Joe Deely's picture
Joe Deely on Sep 16, 2019 11:01 pm GMT

Yep... even if more WW nuclear licenses are extended past 40 - that will just be pushing the large closure wave out. 

Gonna be really tough for the nuclear market to grow in total size if you have 10+ reactors closing every year.

Bob Wallace's picture
Bob Wallace on Sep 17, 2019 2:17 am GMT

An extended license does not renew the reactor itself.  We could license reactors for a thousand years.  They'll still wear out when they wear out.

It's standard operating procedure for engineers to over engineer parts and systems.  Especially critical parts and systems.  Given that our current reactors were designed for a forty year license we might expect the engineering to have been done to cover a longer period, "just to be safe".  

What we might be doing now by running reactors longer than 40 years is running on the safety margin.  Using up the "Oops" cushion.

By that I'm not suggesting that we're pushing our reactors into dangerous meltdown territory.  But we do need to be extra careful to monitor the critical shutdown and emergency systems to make sure some thingamajig hasn't rusted shut or a feedlemurphy died of metal fatigue.

And we need to run our nuclear assisted grids as if at any moment one of our reactors might stop functioning and never come back online. 

 

 

 

 

 

Bob Wallace's picture
Bob Wallace on Sep 20, 2019 7:51 pm GMT

(Hopefully this will display)

Here's an interesting way to look at how nuclear is doing.  A chart of new reactor construction starts - permanant closures.

<iframe src="https://drive.google.com/file/d/154yo3wJW7OlHh8BJZzA_wPdKl7oKgaaG/preview" width="640" height="480"></iframe>

2010 was a good year for nuclear.  China had a booming nuclear program.

2011, well, Fukushima.

2012 and 2013 a small rebound to a net four more starts than closures.  

And then from 2014 through 2019 a steady move into the negative.  2019 has seen three more reactors close than new projects start construction.

 

Bob Wallace's picture
Bob Wallace on Sep 16, 2019 8:27 pm GMT

 "Nuclear energy is being talked about and written about in new reports and in conversations between governments and organisations. We are wanted. We are dynamic. We are essential."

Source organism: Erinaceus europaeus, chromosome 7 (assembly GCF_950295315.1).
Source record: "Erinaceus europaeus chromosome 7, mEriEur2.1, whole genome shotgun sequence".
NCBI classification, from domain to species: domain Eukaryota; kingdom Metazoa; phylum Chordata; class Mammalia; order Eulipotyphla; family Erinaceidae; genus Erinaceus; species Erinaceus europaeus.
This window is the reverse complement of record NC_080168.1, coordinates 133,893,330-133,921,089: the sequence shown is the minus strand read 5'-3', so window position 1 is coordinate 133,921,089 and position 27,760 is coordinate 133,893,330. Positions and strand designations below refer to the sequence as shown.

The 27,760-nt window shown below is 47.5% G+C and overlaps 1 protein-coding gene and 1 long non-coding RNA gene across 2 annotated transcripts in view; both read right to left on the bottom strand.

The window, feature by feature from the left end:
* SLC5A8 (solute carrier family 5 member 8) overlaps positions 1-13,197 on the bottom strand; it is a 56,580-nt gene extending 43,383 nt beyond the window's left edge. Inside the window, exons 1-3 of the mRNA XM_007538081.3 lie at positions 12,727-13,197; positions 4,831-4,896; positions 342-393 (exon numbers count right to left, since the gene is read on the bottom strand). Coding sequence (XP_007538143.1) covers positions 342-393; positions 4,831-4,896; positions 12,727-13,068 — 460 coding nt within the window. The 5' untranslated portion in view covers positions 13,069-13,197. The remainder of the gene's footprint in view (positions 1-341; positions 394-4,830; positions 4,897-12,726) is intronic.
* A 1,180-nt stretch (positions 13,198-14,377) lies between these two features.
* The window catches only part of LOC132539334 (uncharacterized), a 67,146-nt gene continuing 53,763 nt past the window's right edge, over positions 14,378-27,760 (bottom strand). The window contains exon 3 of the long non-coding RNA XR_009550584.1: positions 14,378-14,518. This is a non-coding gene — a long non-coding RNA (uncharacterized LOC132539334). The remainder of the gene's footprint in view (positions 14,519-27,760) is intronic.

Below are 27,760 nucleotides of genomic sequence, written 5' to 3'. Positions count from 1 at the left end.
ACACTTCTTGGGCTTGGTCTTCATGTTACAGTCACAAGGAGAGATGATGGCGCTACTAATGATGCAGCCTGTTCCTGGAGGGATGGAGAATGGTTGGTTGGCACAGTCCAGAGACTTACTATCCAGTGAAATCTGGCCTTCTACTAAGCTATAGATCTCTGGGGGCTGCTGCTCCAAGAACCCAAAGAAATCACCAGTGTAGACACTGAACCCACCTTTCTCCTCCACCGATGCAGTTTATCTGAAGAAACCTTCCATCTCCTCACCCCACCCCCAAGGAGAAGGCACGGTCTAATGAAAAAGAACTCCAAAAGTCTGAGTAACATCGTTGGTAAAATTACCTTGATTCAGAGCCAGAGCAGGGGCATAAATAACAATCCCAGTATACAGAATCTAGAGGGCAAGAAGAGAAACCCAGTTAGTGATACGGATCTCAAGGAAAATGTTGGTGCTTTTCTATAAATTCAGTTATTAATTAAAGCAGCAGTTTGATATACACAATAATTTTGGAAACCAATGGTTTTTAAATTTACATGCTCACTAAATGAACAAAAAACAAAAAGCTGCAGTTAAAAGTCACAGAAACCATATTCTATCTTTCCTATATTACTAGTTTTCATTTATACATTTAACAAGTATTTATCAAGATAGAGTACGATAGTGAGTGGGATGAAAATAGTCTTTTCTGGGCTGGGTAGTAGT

What I'm seeing a lot is nuclear advocacy articles published in places that do not allow reader comments.  Those articles are being allowed to make claims which then go unchallenged.

It looks like an attempt to me to convince people that nuclear energy can deliver something which is has never delivered, affordable electricity.

 

Bob Meinetz's picture
Bob Meinetz on Sep 19, 2019 8:45 pm GMT

Bob, (present company excepted) most of the sites to which you refer - Atomic Insights, Neutron Bytes, etc. - attract antinuclear ideologues like flies. Without having any knowledge of the fundamental basics of radiation or nuclear physics, they show up and begin spouting the same nonsensical talking points which have been making the rounds for 40 years*.

Unintentionally or not, they chase people away from the board who do know what they're talking about. Would you want that to happen at your own discussion forum?

 

*Like the idea nuclear energy has never delivered "affordable electricity" (where I grew up, for decades nuclear energy delivered nothing but).

Bob Wallace's picture
Bob Wallace on Sep 20, 2019 7:34 pm GMT

Bob M. -

I am not talking about the sites you list but general sites such as local newspapers who publish nuclear articles which are, simply, dishonest.  And then readers are given no ability to post contrary information.  The dishonesty stands, unchallenged.

What one often sees are things like the cost of electricity from a paid off plant, one of the more efficient, with no mention of the 20 to 30 years of buying expensive electricity in order to arrive at "paid off".

One does not need to know jack about nuclear energy in order to make a value judgement about it.  Just look at the cost of electricity produced.  Then look at the unsolved problem of safely storing used nuclear fuel for thousands and thousands of years.